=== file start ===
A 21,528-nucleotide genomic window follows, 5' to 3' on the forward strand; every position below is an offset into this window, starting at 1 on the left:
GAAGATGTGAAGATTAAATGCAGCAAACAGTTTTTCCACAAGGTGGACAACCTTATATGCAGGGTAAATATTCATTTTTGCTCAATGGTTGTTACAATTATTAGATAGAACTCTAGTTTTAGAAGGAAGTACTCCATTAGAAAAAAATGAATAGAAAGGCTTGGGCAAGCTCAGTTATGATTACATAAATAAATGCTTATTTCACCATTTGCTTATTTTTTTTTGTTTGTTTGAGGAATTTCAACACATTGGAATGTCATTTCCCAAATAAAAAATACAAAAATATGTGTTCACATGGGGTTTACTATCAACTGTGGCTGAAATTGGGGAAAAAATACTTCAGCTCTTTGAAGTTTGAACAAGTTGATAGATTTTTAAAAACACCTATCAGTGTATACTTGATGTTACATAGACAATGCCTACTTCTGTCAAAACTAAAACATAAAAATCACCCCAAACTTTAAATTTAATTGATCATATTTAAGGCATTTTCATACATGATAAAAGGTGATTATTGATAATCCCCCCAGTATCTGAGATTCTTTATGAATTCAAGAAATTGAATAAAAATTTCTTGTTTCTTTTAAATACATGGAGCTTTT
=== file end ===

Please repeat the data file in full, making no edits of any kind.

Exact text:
A 21,528-nucleotide genomic window follows, 5' to 3' on the forward strand; every position below is an offset into this window, starting at 1 on the left:
GAAGATGTGAAGATTAAATGCAGCAAACAGTTTTTCCACAAGGTGGACAACCTTATATGCAGGGTAAATATTCATTTTTGCTCAATGGTTGTTACAATTATTAGATAGAACTCTAGTTTTAGAAGGAAGTACTCCATTAGAAAAAAATGAATAGAAAGGCTTGGGCAAGCTCAGTTATGATTACATAAATAAATGCTTATTTCACCATTTGCTTATTTTTTTTTGTTTGTTTGAGGAATTTCAACACATTGGAATGTCATTTCCCAAATAAAAAATACAAAAATATGTGTTCACATGGGGTTTACTATCAACTGTGGCTGAAATTGGGGAAAAAATACTTCAGCTCTTTGAAGTTTGAACAAGTTGATAGATTTTTAAAAACACCTATCAGTGTATACTTGATGTTACATAGACAATGCCTACTTCTGTCAAAACTAAAACATAAAAATCACCCCAAACTTTAAATTTAATTGATCATATTTAAGGCATTTTCATACATGATAAAAGGTGATTATTGATAATCCCCCCAGTATCTGAGATTCTTTATGAATTCAAGAAATTGAATAAAAATTTCTTGTTTCTTTTAAATACATGGAGCTTTT